These are interesting times for Richard Stumpf.
Stumpf is a financial planner, not the easiest job when there is economic uncertainty around every corner.
He started his company, Financial Benefits, in 1988. He recently was appointed by Gov. Sam Brownback to serve on a commission that will |examine the Kansas Public Employees Retirement system and make recommendations to the Legislature to improve the plan's long-term financial strength.
Stumpf, 54, grew up "everywhere," the son of a military man. He attended 21 schools before graduating from high school.
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"And I never got kicked out of one of them," he said.
He also served, spending six years in the Air Force and 14 years in the Air National Guard.
He has a bachelor's degree in agronomy from Kansas State and earned his MBA at University of Montana.
Stumpf has been married for 31 years. He and his wife, Evan, have three grown children. He is about to become a grandfather for the first time.
Why does someone need a financial planner?
"Things are a lot more complicated than they used to be. Taxes. Economics. Insurance. Estate planning. And there are things that seem perfectly logical that can be terribly wrong because they impact other things."
Like any business, there are financial planners who know what they're doing and those who don't. How do you differentiate yourself?
"I'm a big believer in education, so I'm constantly going to classes and learning, adding professional designations just to continue to not only stay on top of stuff but stay at the front of what's happening."
"There're ways to check people out. When I meet up with a prospective client... we give them a list of websites or organizations that they can use to check out planners."
How has your business changed since the start of the recession?
"The recession was an interesting learning curve for me. I was taught buy and hold. The market goes up. The market goes down. You make prudent investment decisions based on the goal you're trying to accomplish and you stick with it ... I was also taught diversification ... What we learned for the first time ever in 2008 is that doesn't always hold true. 2008 was the first time we've seen everything go down, so diversification and buy and hold failed in 2008. So what we've been doing is selecting managers that have the capability of actually getting out of the market and going totally to cash when the market says that's the best place to be."
What's the hardest part of your job?
"I'm not a salesman. The hardest part of my job is getting buy-in for what I've laid out as recommendations. I'm not the natural glib salesperson. I think I'm pretty good as an adviser, but I fail when I cannot get clients or perspective clients to recognize the value in what I'm recommending. That's probably the most frustrating thing for me, is to lay out what I think is the best series of recommendations for a prospective client and have them say no."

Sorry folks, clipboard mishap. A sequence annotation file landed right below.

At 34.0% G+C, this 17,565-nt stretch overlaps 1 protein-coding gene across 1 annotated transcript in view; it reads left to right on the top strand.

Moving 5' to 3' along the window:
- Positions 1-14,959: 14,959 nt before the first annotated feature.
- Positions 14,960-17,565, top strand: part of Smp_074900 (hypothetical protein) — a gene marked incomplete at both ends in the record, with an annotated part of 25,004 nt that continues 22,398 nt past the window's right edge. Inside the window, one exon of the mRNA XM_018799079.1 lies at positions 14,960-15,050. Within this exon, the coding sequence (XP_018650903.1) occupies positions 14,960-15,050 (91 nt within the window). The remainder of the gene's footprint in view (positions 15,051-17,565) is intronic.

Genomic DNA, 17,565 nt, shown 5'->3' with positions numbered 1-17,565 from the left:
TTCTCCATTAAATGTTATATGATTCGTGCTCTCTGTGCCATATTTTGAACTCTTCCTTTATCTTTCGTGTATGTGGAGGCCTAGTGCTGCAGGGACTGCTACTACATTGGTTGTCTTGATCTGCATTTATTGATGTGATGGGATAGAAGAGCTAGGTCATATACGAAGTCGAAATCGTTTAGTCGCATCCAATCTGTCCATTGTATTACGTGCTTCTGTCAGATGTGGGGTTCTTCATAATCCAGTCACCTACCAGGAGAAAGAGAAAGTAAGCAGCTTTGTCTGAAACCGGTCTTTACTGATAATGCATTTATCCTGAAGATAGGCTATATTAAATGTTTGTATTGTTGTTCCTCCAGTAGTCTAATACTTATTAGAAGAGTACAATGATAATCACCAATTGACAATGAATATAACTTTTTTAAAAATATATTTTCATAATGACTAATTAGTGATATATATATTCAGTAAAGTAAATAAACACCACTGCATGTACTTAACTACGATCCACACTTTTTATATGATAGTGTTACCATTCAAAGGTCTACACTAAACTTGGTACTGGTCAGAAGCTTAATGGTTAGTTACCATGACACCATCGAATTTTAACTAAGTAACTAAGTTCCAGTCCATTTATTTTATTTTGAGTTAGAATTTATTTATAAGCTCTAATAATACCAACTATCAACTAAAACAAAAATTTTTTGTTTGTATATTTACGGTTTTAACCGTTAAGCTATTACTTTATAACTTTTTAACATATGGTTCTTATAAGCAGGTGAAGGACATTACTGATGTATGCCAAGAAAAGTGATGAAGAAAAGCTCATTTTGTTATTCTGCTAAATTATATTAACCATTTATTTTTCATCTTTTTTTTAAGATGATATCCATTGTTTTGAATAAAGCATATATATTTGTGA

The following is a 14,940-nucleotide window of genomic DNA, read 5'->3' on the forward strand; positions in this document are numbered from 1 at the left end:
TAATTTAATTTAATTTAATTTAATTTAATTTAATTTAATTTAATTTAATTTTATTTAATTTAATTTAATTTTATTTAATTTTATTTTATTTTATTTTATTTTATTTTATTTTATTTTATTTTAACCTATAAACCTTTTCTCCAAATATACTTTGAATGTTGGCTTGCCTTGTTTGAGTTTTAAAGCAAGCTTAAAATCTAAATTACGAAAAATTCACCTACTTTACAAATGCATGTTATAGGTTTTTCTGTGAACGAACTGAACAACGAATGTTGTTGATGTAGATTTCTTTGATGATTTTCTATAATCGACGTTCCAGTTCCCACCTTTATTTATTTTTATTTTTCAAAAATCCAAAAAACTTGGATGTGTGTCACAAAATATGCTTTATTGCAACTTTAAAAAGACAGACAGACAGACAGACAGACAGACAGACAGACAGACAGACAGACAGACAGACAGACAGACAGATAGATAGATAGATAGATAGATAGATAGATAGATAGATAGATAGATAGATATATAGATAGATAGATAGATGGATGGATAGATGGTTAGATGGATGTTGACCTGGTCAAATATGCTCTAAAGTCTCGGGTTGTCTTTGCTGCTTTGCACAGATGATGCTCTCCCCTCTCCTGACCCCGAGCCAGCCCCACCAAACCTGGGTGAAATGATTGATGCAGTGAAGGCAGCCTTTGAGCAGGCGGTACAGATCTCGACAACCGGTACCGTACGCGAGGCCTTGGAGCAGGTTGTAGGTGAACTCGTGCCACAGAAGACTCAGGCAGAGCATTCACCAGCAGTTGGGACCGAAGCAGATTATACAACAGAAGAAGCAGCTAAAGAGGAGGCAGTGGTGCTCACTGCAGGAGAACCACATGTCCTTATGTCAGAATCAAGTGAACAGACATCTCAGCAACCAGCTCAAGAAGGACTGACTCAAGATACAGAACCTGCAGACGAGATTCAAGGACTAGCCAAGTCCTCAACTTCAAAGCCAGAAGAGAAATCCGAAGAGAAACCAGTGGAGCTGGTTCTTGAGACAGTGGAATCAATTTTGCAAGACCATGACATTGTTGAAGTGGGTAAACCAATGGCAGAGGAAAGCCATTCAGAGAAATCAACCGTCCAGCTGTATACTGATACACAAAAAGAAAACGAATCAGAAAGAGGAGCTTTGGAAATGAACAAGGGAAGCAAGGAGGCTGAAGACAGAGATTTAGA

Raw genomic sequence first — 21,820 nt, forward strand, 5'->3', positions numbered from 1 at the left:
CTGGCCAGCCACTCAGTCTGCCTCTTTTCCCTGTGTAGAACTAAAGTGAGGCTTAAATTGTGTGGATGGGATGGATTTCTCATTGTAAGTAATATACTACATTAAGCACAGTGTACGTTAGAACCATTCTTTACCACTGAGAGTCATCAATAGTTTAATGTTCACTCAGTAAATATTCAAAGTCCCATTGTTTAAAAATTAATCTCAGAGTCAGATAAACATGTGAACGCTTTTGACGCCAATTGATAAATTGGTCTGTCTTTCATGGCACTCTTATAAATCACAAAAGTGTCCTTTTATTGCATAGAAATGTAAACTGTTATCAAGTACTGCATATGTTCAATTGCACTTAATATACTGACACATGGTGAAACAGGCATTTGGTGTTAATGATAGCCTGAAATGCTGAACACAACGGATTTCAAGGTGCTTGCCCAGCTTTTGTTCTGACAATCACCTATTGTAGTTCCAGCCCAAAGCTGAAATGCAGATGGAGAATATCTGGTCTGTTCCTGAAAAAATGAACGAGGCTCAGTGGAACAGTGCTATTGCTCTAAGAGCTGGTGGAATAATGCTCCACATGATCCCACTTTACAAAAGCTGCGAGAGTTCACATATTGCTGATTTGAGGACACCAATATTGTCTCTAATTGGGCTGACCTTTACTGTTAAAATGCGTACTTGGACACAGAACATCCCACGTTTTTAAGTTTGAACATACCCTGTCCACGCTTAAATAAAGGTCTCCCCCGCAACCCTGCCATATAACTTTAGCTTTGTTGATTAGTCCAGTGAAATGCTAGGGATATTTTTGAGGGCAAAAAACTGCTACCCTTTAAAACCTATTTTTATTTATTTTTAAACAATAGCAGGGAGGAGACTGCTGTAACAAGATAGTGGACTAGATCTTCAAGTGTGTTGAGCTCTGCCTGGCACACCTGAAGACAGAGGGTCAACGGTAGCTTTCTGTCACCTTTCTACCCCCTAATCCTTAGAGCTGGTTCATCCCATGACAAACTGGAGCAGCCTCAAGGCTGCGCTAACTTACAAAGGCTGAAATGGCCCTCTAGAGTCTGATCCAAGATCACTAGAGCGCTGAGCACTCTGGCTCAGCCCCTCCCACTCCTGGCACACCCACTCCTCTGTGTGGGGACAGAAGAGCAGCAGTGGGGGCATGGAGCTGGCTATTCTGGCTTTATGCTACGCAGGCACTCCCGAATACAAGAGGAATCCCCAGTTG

The best part?
"I love what I do. I get to spend my day helping people. I get to spend my day basically putting together puzzles, financial puzzles for people. And at the end of the day it's a very satisfying thing that I do. And there is no repetition in my business because every client is different."
Do you see any common themes among your clients?
"No question, and it doesn't matter whether they're multimillionaires or struggling paycheck to paycheck. They're terrified of the economy right now. They're terrified of the government. And they just don't have confidence in what the future's holding."
Are people putting enough money away for retirement?
"No. We as a people live for the moment, and we buy the big-screen TV because it's fun now and don't realize what the future is going to hold. The old concept of saving for a rainy day has been totally forgotten."
What advice would you give clients about potential cuts in Medicare and Social Security?
"You've got a choice on relying on the government to take care of you with changing politics and all the rest of that, or you rely on yourself. And you rely on yourself by saving for the rainy day and knowing that you set something aside to take care of yourself."
What are your thoughts on being appointed to the KPERS commission?
"It's interesting that you followed that question with cuts to Social Security and Medicare. KPERS is much like Social Security and Medicare in that they're all slow-moving train wrecks. We've known for years that Social Security and Medicare are going to run out of money ... KPERS is the same thing. The actuaries have said you don't have enough money set aside to keep the promises that have been made ... The thing I like about the commission is Gov. Brownback has got the guts to say we've got to fix it now instead of waiting, because the longer you wait the more expensive it becomes to fix the problem."
What keeps you awake at night?
"I guess I'm like the majority of my clients in that it scares me what's happening in Washington, D.C., and on Wall Street. We've got a government that borrows 40 cents of every dollar they spend, and nobody seems to be bothered by that. I'm bothered by that. Wall Street has lost any sense of integrity for the sake of making the fast buck. The nonsense that comes out of Washington as far as Wall Street reform is politically correct nonsense that sounds good and will do nothing."
When you're not working, what would we find you doing?
"Working in my garden. Going camping."
And what's in your garden?
"A bunch of very dry, shriveled-up plants right now."